The capacitor core of high voltage bushing is widely used to decrease the electric stress and to avoid field centralization where the high voltage lead drill through the tank wall of transformer. The floating potentials of capacitor core can be calculated with several methods, that are, the minimized energy algorithm, the partial capacitance algorithm and the electric charge conservation algorithm.
Some times dummy dielectric constant method are also used to solve the failure problems. When the electric flux line leaves higher dielectric constant region to lower dielectric constant region, if the ratio of higher dielectric constant to lower dielectric constant is much larger than 1, then it is nearly vertical on the interface in low dielectric constant material.
For the simulation we have tried two arrangements. First, the high voltage conductor is insulated by one large thick layer of silicone from the porcelain outer layer, which is held in place by two metal flanges at ground potential. Secondly, a capacitive graded arrangement where the conductor is insulated by several layers of silicone of varying axial length separated by thin layers of foil (form a large capacitor), again with two flanges at ground potential holding the structure in place. A voltage of 132KV is supplied to the conductor.
The results presented below show the stress distribution where to distribute the stress uniformly the geometry of the structure has been altered. It is expected that with the two arrangements the distribution of the stress will vary greatly.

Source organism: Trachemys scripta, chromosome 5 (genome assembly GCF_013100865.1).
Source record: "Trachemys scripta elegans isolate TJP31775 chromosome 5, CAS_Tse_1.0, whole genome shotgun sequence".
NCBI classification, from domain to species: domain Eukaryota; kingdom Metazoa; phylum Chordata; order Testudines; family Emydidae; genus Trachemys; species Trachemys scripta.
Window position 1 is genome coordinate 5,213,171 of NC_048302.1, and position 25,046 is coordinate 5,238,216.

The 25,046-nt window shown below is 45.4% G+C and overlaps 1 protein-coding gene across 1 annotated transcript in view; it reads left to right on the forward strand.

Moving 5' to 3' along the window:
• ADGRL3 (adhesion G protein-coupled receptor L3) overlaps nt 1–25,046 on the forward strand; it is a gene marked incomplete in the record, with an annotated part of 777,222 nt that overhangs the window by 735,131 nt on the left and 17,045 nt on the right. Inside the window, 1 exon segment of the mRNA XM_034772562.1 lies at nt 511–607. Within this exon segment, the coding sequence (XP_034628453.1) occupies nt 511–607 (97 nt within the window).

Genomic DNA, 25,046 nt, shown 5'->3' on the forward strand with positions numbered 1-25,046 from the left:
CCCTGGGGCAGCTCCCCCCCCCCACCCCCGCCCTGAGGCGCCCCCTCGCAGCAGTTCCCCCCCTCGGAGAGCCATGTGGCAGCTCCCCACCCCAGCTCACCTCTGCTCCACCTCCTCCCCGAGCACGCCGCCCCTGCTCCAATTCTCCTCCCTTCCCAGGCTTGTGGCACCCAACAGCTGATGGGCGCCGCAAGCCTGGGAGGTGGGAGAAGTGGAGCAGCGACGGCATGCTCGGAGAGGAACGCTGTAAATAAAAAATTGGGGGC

Figure 11: Distribution of stress for first arrangement on bushing
Figure 12: Distribution of stress for capacitively graded bushing arrangement
In the first arrangement the electric stress is concentrated around the surface of the conductor, and the metal flange. While the other regions are under considerably less stress. The result is consistent with known theory. This is inefficient use of the insulation, as the wear of the insulation is not even. It is thus necessary to find a more desirable arrangement. Figure 12 shows the result of a capactively graded arrangement. Not only is the stress distributed more uniformly throughout the insulation, ensuring maximum efficiency and long life span, though the concentration is also reduced. This is the optimal design for high voltage bushings and is currently used in many high voltage applications. Again the result found is consistent with theory, as capacitive grading is vastly used to distribute stress uniformly.
Conclusion – High Voltage Bushings
The Electric Stress has been determined for two different bushing arrangements using finite element analysis. The capacitive grading arrangement was found to be the best at distributing , and minimizing the concentration of stress. The results obtained agree with theory, and are applied throughout the industry.